Talent Stories: Alex Currie, Vice President, People and Talent at GoCompare
Thursday, November 14th, 2019

In our Talent Stories series, we put some of Wales' most accomplished and successful executives under the spotlight, sharing their inspiring stories with you.

This time we feature one of the brightest human resources professionals working in Wales today. Alex Currie describes himself as a "senior change agent and strategic facilitator" at GoCompare.

Responsible for a workforce of 340 at a fast-growing multi-million-pound company, Alex is passionate about driving success through organisational values and people. 

He’s also a big fan of using Lego-based techniques to overcome challenges and resolve conflict – more on that later.

Here, Alex shares the story of his stellar career to date. 

Hi Alex. Can you give us a potted history of your career journey to date? 

I can clearly remember choosing my A-Level options on the final day for submission, and being torn between studying the three sciences towards a potential career in medicine, or choosing English, History and Law with a view to a career in law. I remember asking my friend what she had chosen and quickly striking through the three sciences and amending my choices to reflect hers. I went on to undertake my Law degree at the same time as dipping my toe in the murky world of Human Resources. I then moved to Tesco, taking an employee relations role to help support me financially through my studies. 

Once graduated, I moved to GoCompare.com, where I started as a legal assistant, ready and eager to use my new-found knowledge of commercial contract negotiation. I spent two years in the post, undertaking my ILEX (LPC equivalent) before realising that I quite missed the world of people and talent. 

I was fortunate enough to be offered an internal move opportunity at GoCompare.com and over the last ten years have worked hard, gaining promotions along the way from Advisor to Business Partner, to Manager, Head of, Director and now Vice President. It seems a world away from the younger me and his medical ambitions.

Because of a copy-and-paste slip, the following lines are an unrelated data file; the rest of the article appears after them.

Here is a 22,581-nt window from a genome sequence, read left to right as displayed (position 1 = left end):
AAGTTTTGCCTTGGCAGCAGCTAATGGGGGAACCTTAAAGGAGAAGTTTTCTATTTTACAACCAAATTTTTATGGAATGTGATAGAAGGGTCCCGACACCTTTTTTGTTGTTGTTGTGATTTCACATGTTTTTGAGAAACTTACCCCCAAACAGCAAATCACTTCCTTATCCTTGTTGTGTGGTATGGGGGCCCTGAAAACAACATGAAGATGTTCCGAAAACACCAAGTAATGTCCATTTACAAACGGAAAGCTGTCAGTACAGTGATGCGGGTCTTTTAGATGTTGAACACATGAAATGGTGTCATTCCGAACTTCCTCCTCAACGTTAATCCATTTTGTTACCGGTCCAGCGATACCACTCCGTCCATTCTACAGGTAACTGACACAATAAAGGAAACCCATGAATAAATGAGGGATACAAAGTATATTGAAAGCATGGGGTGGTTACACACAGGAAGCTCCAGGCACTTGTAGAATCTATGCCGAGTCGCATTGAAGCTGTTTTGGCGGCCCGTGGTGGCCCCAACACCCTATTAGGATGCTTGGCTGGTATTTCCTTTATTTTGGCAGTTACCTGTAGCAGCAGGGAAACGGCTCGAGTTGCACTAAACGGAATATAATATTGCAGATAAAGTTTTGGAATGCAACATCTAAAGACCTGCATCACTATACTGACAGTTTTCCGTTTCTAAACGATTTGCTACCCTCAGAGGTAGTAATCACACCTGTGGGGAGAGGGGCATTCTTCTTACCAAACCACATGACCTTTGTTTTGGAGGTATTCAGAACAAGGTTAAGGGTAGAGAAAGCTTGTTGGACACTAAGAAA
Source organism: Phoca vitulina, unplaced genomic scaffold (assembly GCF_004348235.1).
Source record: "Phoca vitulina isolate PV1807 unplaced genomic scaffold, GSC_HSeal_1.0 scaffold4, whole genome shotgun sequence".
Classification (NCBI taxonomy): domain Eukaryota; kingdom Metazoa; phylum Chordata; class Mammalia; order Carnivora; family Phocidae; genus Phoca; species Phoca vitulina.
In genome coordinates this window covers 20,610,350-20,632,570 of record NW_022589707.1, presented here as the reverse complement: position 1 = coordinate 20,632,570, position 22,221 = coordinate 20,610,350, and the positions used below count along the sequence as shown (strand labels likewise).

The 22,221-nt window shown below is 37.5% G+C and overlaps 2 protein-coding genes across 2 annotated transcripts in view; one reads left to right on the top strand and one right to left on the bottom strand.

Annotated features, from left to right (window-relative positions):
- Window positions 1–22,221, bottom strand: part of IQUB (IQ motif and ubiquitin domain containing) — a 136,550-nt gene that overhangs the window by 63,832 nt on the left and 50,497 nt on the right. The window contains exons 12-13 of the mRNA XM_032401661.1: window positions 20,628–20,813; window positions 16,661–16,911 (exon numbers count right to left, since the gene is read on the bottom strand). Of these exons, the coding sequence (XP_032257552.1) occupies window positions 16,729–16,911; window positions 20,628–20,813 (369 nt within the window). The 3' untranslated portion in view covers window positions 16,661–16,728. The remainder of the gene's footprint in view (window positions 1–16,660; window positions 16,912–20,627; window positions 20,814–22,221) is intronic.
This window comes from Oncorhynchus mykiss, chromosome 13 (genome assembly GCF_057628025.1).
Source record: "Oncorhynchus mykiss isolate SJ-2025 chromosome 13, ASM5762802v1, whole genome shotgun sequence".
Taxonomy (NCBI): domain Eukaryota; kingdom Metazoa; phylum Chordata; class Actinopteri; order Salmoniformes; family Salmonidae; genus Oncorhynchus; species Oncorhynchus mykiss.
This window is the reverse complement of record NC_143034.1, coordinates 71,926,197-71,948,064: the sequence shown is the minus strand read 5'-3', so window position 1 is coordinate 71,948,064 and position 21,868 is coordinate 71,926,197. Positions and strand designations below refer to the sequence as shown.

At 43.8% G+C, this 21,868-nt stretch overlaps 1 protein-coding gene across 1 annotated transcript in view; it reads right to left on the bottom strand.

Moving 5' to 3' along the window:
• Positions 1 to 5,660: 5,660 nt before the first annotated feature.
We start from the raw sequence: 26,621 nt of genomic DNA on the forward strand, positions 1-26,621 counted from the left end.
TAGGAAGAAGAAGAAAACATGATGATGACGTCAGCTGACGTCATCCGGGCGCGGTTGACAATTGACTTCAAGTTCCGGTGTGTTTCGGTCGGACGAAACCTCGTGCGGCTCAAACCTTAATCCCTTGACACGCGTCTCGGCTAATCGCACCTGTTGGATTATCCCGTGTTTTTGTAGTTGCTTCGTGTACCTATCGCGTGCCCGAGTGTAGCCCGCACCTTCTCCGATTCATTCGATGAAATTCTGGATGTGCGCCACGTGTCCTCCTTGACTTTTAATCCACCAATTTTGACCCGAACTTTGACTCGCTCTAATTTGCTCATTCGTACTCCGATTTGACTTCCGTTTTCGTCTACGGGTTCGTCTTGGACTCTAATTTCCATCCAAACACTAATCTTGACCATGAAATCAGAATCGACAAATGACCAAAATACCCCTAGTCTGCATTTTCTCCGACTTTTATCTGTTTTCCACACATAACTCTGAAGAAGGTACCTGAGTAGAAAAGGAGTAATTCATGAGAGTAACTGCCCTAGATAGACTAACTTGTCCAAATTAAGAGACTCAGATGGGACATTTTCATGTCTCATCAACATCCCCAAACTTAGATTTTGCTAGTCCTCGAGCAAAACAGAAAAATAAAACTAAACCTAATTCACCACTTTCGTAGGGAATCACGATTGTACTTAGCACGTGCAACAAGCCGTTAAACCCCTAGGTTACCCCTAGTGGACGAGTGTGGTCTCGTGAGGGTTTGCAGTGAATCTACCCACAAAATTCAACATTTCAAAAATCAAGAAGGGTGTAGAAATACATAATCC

Is there anyone you've encountered along the way to whom you are grateful?

I've been fortunate enough in my career to have a couple of excellent managers who have really helped guide and coach me. My current and former managers both encouraged me in my development, allowing me to secure my next promotion, and I will always be thankful for their time and support. 

What is the biggest thing you have learned during your career to date? 

I've probably learned most from some of the mistakes that I have made along the way. There are a couple that stick out, and I look back on them now and think "why did I handle that in that way?". But it is these mistakes that have guided my thoughts on handling things differently and certainly reinforce fundamental principles for me. 

What is your approach to work-life balance?

I'm fortunate enough to work in quite a blended way. There are no hard boundaries between my work and my personal life. In today's world, modern methods of working make it easier to work more flexibly. There must also be an element of give and take. Certain times of the year require you to give more of yourself to either family or work, and my current role allows me to do that. 

That said, I always use my annual leave and always take time out to recharge. 

Tell us about how you use Lego in your work – we’re fascinated to find out more.

I am a Lego serious play (“LSP”) facilitator. To cut a long story short, Lego serious play is a technique focused on defining problems, finding solutions and getting teams to communicate effectively. Creativity is unlocked through the process of play, allowing participants to kinaesthetically share their ideas and tell stories through the use of their Lego models.

If you think about how a child plays with their toys, they are focused and almost in a trance-like state, creating stories in their heads and acting them out. LSP is similar and is focused on getting participants into a play mindset to unlock creative thinking and solutions.

I enjoy using the tool and often find it useful in team exercises where we are looking to provide feedback to each other. The use of Lego allows difficult messages to be delivered in a way means the recipient doesn’t feel attacked, because the feedback is directed to the Lego and through the Lego. LSP can also be used in strategy setting, conflict resolution and scenario testing…it’s an extremely versatile tool.